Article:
September 04, 2020

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Colleges and universities nationwide were already facing a challenging landscape before the pandemic, but the fall of 2020 is testing them in ways they never could have anticipated. Some are doing remote-only learning, some are hybrid, and some are fully in-person. And this academic year could be the tipping point that potentially upends the entire higher education sector. According to Jeff Selingo, the former editor of the Chronicle of Higher Education and author of “Who Gets In and Why: A Year Inside College Admissions,” institutions may need to rethink the way they serve their students, if they want to survive. 

Main Takeaways:

  • Some colleges are offering tuition discounts to students who are taking online courses this semester, but Selingo sees an imbalance between the value that students see in an in-person campus experience and the price drop that colleges are willing or able to offer. Student debt was already a huge topic of discussion in the U.S. and the current changes underway add another layer to the conversation. 
  • Colleges have faced challenges in recent years, such as dropping enrollment numbers and funding cuts in the billions. And if schools begin closing their doors, more than just the students and faculty could be in trouble. The towns that surround colleges look to these institutions for millions of jobs, as well as recreation and culture - from sporting events to theater performances.
  • To combat the mounting challenges that higher education is facing, Selingo predicts that we’ll see considerable changes. For one, he thinks we may see schools beginning to specialize rather than offering a general education. We may also see more mergers between different schools. Plus, he says that in an effort to cater to modern students’ needs and values there could be a more permanent move to a hybrid class model with both online and in-person elements.

More Reading:

  • Adolfo Guzman-Lopez, education correspondent for KPCC in Southern California, joined the conversation to discuss how the pandemic has exacerbated challenges that some college students have long struggled with, including homelessness. Check out more of his work here.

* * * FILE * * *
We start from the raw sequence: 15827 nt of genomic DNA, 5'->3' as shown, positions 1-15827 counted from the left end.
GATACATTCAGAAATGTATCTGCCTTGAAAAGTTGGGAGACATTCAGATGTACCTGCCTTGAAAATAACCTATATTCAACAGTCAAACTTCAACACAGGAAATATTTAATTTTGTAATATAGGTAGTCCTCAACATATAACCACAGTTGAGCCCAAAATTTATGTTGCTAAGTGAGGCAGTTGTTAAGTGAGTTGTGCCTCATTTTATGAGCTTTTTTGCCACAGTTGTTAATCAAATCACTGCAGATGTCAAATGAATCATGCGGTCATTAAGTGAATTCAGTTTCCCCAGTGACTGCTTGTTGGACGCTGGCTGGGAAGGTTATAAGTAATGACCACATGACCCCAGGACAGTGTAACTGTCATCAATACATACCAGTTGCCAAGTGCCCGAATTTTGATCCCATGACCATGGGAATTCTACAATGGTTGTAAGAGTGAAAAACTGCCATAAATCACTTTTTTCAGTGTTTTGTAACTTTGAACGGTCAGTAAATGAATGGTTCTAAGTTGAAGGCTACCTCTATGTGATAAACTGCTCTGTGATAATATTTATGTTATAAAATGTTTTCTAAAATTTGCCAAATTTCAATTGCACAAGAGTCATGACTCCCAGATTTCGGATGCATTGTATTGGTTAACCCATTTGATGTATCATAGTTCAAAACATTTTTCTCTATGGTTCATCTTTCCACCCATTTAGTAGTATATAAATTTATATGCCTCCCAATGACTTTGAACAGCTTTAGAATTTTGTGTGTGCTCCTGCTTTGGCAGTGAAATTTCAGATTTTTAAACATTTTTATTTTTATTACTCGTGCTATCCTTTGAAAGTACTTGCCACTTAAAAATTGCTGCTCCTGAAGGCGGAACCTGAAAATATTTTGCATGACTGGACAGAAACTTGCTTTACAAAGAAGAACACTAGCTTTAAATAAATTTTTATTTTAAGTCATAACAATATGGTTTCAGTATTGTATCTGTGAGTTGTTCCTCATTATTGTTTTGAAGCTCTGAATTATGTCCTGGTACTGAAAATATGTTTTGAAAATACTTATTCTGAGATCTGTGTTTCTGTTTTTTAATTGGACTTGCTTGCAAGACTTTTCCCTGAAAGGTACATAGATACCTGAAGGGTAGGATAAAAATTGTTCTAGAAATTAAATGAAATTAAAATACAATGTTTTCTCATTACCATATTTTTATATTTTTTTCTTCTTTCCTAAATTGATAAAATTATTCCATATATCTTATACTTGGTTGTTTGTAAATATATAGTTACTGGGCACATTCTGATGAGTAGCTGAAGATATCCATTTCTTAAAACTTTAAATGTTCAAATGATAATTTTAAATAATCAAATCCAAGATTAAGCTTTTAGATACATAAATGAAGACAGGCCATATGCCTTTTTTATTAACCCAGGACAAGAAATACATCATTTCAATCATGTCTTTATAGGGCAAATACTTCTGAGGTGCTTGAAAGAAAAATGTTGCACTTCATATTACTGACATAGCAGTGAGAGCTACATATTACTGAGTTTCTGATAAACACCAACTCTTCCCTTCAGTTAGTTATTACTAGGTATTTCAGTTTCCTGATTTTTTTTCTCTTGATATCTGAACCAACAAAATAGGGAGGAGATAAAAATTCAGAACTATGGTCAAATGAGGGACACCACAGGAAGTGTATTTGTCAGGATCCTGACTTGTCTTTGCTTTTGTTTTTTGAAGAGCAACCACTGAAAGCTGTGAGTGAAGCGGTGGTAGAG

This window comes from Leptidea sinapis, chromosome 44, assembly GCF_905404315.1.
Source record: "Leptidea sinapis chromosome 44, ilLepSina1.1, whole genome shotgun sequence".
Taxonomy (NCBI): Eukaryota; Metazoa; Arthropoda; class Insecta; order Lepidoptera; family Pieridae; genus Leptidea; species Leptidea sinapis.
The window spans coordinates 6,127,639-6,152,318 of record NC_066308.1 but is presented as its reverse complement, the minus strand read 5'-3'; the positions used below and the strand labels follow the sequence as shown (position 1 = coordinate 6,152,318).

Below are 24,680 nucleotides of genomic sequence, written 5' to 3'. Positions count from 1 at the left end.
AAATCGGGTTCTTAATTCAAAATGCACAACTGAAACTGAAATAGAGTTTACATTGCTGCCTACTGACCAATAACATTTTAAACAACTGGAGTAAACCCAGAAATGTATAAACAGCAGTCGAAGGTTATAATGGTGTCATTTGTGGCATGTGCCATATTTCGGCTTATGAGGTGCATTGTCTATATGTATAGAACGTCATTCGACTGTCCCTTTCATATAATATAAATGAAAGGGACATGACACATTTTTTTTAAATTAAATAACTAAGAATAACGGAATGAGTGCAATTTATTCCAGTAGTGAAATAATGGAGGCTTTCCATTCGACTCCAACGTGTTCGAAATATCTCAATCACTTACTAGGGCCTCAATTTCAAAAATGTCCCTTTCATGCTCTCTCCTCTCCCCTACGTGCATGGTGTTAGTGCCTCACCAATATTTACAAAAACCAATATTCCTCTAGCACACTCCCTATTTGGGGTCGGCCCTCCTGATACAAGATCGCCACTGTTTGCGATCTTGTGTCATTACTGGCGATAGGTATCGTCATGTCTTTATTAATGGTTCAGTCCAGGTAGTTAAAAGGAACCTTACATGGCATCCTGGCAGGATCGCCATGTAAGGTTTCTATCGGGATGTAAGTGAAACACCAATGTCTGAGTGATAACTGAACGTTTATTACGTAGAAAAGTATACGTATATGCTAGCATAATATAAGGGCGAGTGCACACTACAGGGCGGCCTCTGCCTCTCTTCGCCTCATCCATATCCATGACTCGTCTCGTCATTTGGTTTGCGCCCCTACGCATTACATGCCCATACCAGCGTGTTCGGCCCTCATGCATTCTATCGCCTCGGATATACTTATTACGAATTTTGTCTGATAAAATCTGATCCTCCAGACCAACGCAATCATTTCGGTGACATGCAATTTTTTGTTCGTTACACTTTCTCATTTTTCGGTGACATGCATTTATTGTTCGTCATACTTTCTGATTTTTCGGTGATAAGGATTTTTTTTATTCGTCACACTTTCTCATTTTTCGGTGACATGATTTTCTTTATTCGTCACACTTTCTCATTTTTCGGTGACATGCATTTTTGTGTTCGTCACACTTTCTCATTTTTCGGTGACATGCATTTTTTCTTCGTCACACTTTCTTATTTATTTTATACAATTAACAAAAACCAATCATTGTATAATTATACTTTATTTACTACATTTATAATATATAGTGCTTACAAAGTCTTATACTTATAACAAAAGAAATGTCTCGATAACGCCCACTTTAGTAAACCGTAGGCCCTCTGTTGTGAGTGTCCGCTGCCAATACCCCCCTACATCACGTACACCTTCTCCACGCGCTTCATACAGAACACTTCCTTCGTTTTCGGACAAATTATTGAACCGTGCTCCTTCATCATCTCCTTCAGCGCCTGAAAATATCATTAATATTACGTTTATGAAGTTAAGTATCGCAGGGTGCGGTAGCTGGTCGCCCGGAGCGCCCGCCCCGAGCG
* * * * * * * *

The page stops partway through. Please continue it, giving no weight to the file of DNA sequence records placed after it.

• Most of the focus on reopening schools has been put on students, but there’s another population to consider: campus staff. Read this article in The Atlantic about why universities are such “deeply unequal” workplaces, and what needs to happen to protect the people who work outside of the classrooms, according to Selingo. 
  • Can you put a price tag on the college experience? Check out this article in The New York Times on the pushback from families over high tuition prices while students study from their bedrooms.
  • Colleges are trying all sorts of things to get students back on campus safely. One method that some campuses are experimenting with is tracking human waste to detect potential outbreaks before they can even occur. You can read more about how it works - and the role it played in potentially halting the spread of COVID-19 at the University of Arizona.

What We Heard from Students

  • “Growing up, I was always told, if you want to succeed, go to college, work on [getting a] masters and this and that. I could see that changing with college becoming less of an important place to go.”  —  Ben Greenblatt, University of Maine
  • “From a college viewpoint, looking at my peers, I don’t think they’re taking [pandemic safety] seriously enough. I don’t think they’re looking at the long term effects of what could happen if they catch it.”  —  Sky Langley, University of Wisconsin
  • “One of the concerns I had was doing a semester remote takes away one of the semesters that you get to be a college student on a college campus. So I told myself that even if I had to do an extra semester if I couldn’t graduate on time, it would still be worth it because I want to be on campus.”  —  JJ Conway, Kenyon College (taking a gap year)

Education, coronavirus, COVID-19, Jeff Selingo, college

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